He paused, seeming to raise the barrel of his rifle, not a threat pointing it to the laborer’s head, rather a simple statement making clear the insinuation of the consequence of his orders not being followed.

“Do you hear me.” His stance, aggressive and pugnacious, ready to engage in hand to hand combat made the issues abundantly clear.

The miller man looked up. He allowed the soldier to take his gaze and steeled his self-control.

“Get all of your comrades. We are leaving. We are going to the camps.”

An afterthought almost, the slightest acknowledgment the he too, was uncertain, muttered, “there is trouble.”

The words were scarcely recognizable.

“Go ahead,” he repeated, turning backwards, shaking his rifle by the stalk, admonishing the soldier and the miller not to stand still and watch, but rather to carry out his commands, obedient workers readied for their immanent departure.

 

“Let’s go,” one of the elder children says to the gathering.

Though three are present, there are only two of age, two who are allowed by cultural law to go forward on the expedition of which the elder speaks.

“Lets go,” he says again, rousing himself, looking after the younger, the juniors of the hunting party, the siblings who, separated by only a few years are still old enough to be comrades but not so young as the youngest to be separated and left off.

“I want to go too,” the younger demands petulantly. “I want to go too papa,” the younger insists, but he can’t and in his heart, he knows I will decline.

“We’ll be back by dark,” the eldest says.

He looks at me confidently, surveys his troop and, setting his rifle snug to his back looks again and one last time over the equipment, the gear they will carry, and his own pack.

“Papa,” the younger insists again, “I want to go. Nothing will happen to me.” You let her go and she can’t shoot any better than him.”

The young one thinks that just because the older sister is closer to the elder brother’s age, they have no more competence with a gun than he. If there is trouble, he thinks, if there is a bear who grows angry, who turns on the rag tag group, who, rather than suffer the arrows of the hunting party turns and malls one or the other of his attackers, they, the girl especially, will be in as much trouble as any, including himself.

“Papa,” the little one says, “at least I am afraid. At least I know what to do. I won’t walk in to the face of trouble.”

The elder watches the story unfold. He knows there is some truth to the facts as the little one asserts them but too there are issues of pride, issues that tell him, as the eldest child of the hunting party, the closest to me of the young children, he should go about this passage with none of the encumbrances of family that impugn his integrity, that might make him be less than the skillful and competent hunter we have tried to become, I have taught him to be.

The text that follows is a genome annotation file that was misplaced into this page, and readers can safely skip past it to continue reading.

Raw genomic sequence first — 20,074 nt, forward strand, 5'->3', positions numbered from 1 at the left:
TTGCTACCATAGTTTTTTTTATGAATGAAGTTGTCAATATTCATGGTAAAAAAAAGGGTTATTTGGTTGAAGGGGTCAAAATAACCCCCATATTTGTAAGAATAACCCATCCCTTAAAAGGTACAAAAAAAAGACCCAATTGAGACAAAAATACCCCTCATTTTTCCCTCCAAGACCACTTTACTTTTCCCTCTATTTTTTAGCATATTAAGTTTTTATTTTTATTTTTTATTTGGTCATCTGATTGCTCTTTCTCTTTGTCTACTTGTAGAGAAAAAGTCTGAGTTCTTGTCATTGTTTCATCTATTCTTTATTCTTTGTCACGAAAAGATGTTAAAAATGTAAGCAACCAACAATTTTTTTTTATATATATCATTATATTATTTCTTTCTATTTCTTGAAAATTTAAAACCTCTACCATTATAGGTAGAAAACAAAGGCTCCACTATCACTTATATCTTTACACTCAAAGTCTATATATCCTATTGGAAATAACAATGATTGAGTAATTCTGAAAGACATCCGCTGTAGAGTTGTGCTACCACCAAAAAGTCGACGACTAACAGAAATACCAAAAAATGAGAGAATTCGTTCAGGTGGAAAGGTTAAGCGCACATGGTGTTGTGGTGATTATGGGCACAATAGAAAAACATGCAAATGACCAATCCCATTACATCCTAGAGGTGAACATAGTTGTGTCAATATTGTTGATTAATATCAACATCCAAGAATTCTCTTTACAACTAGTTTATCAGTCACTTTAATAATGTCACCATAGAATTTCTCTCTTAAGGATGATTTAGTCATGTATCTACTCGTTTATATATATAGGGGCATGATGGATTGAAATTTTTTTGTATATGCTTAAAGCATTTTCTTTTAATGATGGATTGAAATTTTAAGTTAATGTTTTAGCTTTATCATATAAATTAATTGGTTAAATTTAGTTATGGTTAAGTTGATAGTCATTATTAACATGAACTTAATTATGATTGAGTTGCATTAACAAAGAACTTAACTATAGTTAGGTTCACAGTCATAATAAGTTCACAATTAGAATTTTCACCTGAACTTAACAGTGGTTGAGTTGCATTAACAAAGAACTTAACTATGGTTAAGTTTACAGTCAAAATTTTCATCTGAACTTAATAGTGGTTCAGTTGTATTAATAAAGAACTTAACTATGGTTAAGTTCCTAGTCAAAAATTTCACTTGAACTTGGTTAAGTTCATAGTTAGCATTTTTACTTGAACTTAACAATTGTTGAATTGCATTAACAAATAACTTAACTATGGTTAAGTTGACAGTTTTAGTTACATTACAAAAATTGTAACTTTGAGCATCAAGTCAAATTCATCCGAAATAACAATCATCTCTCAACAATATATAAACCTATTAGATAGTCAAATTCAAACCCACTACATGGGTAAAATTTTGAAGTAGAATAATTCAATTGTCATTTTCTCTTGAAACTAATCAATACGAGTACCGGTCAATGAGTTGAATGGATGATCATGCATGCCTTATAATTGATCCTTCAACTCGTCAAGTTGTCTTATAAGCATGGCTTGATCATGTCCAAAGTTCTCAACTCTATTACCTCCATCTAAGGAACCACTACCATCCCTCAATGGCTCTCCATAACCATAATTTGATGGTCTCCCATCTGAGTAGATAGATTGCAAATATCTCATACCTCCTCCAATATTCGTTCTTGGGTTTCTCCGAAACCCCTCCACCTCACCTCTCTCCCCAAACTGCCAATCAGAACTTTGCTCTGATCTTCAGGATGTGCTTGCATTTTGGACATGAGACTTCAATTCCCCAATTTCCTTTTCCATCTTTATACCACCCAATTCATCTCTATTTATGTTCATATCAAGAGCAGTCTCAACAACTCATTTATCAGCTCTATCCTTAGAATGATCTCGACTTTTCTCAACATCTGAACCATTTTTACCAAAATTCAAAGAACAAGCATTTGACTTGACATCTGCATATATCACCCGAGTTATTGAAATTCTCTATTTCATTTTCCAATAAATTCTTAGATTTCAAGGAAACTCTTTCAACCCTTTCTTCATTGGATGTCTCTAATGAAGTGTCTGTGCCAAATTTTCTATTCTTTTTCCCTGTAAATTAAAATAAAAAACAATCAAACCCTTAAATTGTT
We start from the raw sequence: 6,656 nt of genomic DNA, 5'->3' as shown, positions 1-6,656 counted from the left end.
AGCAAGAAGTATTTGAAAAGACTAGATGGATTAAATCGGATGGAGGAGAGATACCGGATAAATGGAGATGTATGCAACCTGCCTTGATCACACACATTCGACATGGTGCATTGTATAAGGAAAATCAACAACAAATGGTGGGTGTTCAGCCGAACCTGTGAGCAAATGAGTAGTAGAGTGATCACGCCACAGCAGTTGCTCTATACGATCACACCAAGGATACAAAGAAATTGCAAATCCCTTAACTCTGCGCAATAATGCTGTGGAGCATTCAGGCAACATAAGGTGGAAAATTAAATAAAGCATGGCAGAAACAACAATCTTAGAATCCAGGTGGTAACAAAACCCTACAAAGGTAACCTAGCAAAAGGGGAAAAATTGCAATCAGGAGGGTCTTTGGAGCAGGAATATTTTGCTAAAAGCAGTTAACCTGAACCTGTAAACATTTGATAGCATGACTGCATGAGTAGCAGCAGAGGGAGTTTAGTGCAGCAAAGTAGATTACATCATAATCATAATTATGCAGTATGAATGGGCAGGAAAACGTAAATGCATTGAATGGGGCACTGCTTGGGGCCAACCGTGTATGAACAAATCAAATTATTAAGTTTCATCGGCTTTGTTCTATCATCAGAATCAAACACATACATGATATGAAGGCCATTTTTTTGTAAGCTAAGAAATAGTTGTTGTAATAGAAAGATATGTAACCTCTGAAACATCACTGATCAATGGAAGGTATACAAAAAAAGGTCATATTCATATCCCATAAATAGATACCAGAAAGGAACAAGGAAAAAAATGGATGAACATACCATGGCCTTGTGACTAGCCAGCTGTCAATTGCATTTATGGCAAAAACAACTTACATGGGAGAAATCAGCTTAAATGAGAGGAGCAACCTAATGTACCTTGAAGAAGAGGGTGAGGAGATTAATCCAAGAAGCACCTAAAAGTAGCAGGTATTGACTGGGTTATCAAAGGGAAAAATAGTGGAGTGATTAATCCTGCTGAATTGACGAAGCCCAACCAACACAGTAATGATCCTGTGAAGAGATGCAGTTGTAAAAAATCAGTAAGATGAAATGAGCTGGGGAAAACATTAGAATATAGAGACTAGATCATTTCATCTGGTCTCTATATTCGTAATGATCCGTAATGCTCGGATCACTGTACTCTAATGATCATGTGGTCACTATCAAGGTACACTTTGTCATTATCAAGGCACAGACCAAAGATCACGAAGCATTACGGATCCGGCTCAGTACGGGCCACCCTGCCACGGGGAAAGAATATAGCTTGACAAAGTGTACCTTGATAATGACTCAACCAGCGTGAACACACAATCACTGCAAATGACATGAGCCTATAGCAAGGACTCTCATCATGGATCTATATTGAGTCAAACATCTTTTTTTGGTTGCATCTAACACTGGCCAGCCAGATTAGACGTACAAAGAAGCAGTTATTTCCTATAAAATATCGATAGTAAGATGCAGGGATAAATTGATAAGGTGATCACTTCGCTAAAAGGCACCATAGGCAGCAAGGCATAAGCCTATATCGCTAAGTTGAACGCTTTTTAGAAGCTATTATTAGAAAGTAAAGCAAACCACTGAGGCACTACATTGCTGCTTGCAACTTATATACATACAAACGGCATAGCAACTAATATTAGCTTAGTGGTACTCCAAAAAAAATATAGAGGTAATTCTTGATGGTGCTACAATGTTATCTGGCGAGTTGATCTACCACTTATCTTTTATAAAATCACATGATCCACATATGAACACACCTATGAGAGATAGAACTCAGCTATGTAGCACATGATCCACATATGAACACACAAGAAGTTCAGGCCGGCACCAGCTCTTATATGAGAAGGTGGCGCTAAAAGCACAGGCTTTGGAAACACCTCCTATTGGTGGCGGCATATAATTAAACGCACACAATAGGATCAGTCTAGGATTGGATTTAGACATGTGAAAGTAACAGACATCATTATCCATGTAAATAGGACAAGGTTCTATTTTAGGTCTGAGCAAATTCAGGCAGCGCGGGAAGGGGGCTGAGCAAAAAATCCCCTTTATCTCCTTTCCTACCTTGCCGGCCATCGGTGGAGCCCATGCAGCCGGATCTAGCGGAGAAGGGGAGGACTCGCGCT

“It’s not safe,” he says, his only comment to the issue between us all of the possibility of his younger brother attending.

“You know it’s not safe,” he repeats, shouldering his rifle, looking at the others to tell them they are ready to move out and that his serious intent, the admonition of this alpha male must be heeded, immediately.

Hundreds of workers from the mill were herded onto the train.

Hundreds of workers on whose skills and brute labor rested the whole of this manufacturing operation taking thousands of trees from the north and turning them, by slices, into the millions of board feet that will rebuild the empire, were herded into the freight car.

Carcasses of meat, provisions to feed troops, stores of flour or vodka to feed a northern garrison, the Sitka filled freight cars from ceiling to floor.

Nobody spoke.

Nobody knew what next to expect.

The miller surveyed the assemblage. He recalled his parent’s stories of the Jews and concentration camps. He remembered, in his own lifetime, images of Russians going off to the labor camps, thinking Stalin was a savior.

He knew Russians went off to the front fighting a war with Hitler whose outcome forever changed the landscape and like the growing arctic ice cap, the oceans would decline and nothing of the former world would be recognizable.

“This is terrible,” the miller thought.

He had little notion what next to expect but knew it would be months before he would see his sister again, before he would sit at his grandmothers side, take tea and bread, feel the reassurance that what happened now had happened before and life would triumph, hardships notwithstanding.

“Sit down,” another soldier blared through a megaphone at the train car full of refugees.

“Sit down,” he repeated, “and you’ll be given instructions.”

Like children in a catholic nursery, children who had already been scolded more than once by the nuns, the mill men and laborers sat.

Some grumbled, some stood stiffly for a moment but in the end but for one, they all sat, young men, bearded workers, and Turks.